Tom Brady’s intentional grounding penalty from the end zone in the first quarter of the Super Bowl resulted in a safety for the Giants, giving them a 2-0 lead. The safety as the first score in the game was a big deal in sports books because it had a large payout.

According to RJ Bell of Pregame.com, a safety being the first score of the game paid 75:1. That means if you bet $10 on a safety being the first score, you were paid $750.

One person reportedly cashed in even bigger than that.

CNBC reporter Darren Rovell says a bettor at sportsbook.com wagered $200 that a safety would be the first score of the game. The lucky person ended up winning $15,000.

We didn’t encourage people to spend their money on Super Bowl prop bets, but there certainly was plenty of room to profit like this person.

Oh yeah, and that was a terrible play by Tom Brady. Even a rookie quarterback should know much better than to heave a ball downfield with no receivers around, let alone a veteran who’s won regular season and Super Bowl MVP.

UPDATE: It looks like another savvy bettor won $50,000 betting a grand that the first score would be a safety. Here’s that winning ticket:

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Super Bowl prop bets: making your experience fun

One of the best ways to spice up a Super Bowl party is to have everyone pick the Super Bowl prop bets. If you’re wagering on them, it’s also one of the easiest ways to lose money. But there are some people who just love to wager on anything from the length of the National Anthem to the color of Madonna’s hair.

With that in mind, I present some of the Super Bowl prop bets via RJ Bell at pregame.com. I don’t bet on these items, but my pick is the Pats over the Giants 20-17. I also said earlier in the week that if the Giants win, Eli Manning will be MVP, and if the Pats win, it will be Aaron Hernandez. I’m sticking by that.

Below are your Super Bowl prop bets.

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Professional Betting Money Coming in on Giants for Super Bowl

When the Super Bowl betting line was released Sunday, many sportsbooks had the Patriots favored over the Giants by 3.5 points. Covers.com says a lot of public money came in on the Patriots. They say the public money was countered by professional money, which was enough to move the line down to 3 at many books. One sportsbook manager called it a feast of sharks.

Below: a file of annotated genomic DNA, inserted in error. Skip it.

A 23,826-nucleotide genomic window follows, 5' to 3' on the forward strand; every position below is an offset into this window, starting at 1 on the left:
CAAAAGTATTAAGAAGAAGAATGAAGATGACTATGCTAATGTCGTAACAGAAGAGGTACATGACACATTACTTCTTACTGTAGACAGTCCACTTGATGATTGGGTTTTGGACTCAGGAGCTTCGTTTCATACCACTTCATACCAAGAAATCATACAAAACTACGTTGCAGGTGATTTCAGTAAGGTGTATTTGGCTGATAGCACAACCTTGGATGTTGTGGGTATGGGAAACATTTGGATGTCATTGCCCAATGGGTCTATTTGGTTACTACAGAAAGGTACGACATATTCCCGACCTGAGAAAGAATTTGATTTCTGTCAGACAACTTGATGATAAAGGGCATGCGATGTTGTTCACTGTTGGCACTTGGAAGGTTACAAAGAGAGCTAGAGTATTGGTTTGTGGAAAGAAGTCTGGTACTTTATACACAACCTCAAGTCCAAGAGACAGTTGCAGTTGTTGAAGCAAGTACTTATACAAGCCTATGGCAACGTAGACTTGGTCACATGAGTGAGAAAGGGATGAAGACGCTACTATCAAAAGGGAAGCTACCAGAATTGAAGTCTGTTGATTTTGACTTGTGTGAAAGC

“I just think the Giants are the better team,” the sportsbook director who sets the line for M Resort and Venetian told Covers. “I think they’ll run right through New England and defensively they’ll pressure Brady. And they already won in New England this season.”

Heavy money was also expected to come in on the Giants moneyline, which gives bettors better payout odds if the Giants win the game. The line is currently at 3 most places, which would result in a push if the game were decided by a field goal.

So far I’m leaning towards the Giants, and certainly would have liked them at +3.5. I like to wait the entire two weeks before making my pick because I generally use an indicator to guide my selection. The key is determining which team feels more like they have work left to do, and which team feels like they’ve arrived.

Last week’s indicator was Alex Smith’s sit-down interview with ESPN; it reeked of “I’m already in the same class as Joe Montana and Steve Young.” At last year’s Super Bowl, it was Big Ben and the Steelers out late at night while Aaron Rodgers was in his hotel room studying. As soon as I see something like that, I know what my pick will be.

Photo Credit: Kirby Lee/Image of Sport-US PRESSWIRE

Floyd Mayweather Jr. Won $333,333 Betting on Alabama

The oracle that is Floyd Mayweather Jr. added to his fortune by betting $400,000 on Alabama over LSU in the National Championship Game. Floyd’s wager appears to have been made halftime. We also learned that he’s not very good at math.

If you read his tweet, Floyd says he made $400,000 on the game, but that’s not true. He wagered $400,000 and won $333,333. Any experienced bettor knows you don’t wager in round numbers like Floyd because of the juice. Floyd is proving that he just wants to throw pretty numbers at the teller, regardless of what awkward looking figures it yields. But hey, if he’s winning, who can argue?

Picture Credit: Floyd Mayweather